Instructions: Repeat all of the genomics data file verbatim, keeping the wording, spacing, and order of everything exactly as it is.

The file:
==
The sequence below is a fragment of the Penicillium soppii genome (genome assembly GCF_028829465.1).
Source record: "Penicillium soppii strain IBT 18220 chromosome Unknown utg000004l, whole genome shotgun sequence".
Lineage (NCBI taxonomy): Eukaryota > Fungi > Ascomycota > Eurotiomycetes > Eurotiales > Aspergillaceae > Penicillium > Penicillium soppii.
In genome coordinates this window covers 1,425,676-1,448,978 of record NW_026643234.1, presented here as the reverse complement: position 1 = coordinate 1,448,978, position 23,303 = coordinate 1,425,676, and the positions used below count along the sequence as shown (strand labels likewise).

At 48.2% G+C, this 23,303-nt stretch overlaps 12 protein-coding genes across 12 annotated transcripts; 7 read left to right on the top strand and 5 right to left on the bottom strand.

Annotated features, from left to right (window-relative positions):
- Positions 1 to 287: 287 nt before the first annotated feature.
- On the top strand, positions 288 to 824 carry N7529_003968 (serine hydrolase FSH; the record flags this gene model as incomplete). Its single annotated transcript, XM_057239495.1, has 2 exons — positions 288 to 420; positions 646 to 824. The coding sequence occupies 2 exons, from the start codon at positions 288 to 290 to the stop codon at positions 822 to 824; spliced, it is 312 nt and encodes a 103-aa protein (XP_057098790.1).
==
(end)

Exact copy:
The sequence below is a fragment of the Penicillium soppii genome (genome assembly GCF_028829465.1).
Source record: "Penicillium soppii strain IBT 18220 chromosome Unknown utg000004l, whole genome shotgun sequence".
Lineage (NCBI taxonomy): Eukaryota > Fungi > Ascomycota > Eurotiomycetes > Eurotiales > Aspergillaceae > Penicillium > Penicillium soppii.
In genome coordinates this window covers 1,425,676-1,448,978 of record NW_026643234.1, presented here as the reverse complement: position 1 = coordinate 1,448,978, position 23,303 = coordinate 1,425,676, and the positions used below count along the sequence as shown (strand labels likewise).

At 48.2% G+C, this 23,303-nt stretch overlaps 12 protein-coding genes across 12 annotated transcripts; 7 read left to right on the top strand and 5 right to left on the bottom strand.

Annotated features, from left to right (window-relative positions):
- Positions 1 to 287: 287 nt before the first annotated feature.
- On the top strand, positions 288 to 824 carry N7529_003968 (serine hydrolase FSH; the record flags this gene model as incomplete). Its single annotated transcript, XM_057239495.1, has 2 exons — positions 288 to 420; positions 646 to 824. The coding sequence occupies 2 exons, from the start codon at positions 288 to 290 to the stop codon at positions 822 to 824; spliced, it is 312 nt and encodes a 103-aa protein (XP_057098790.1).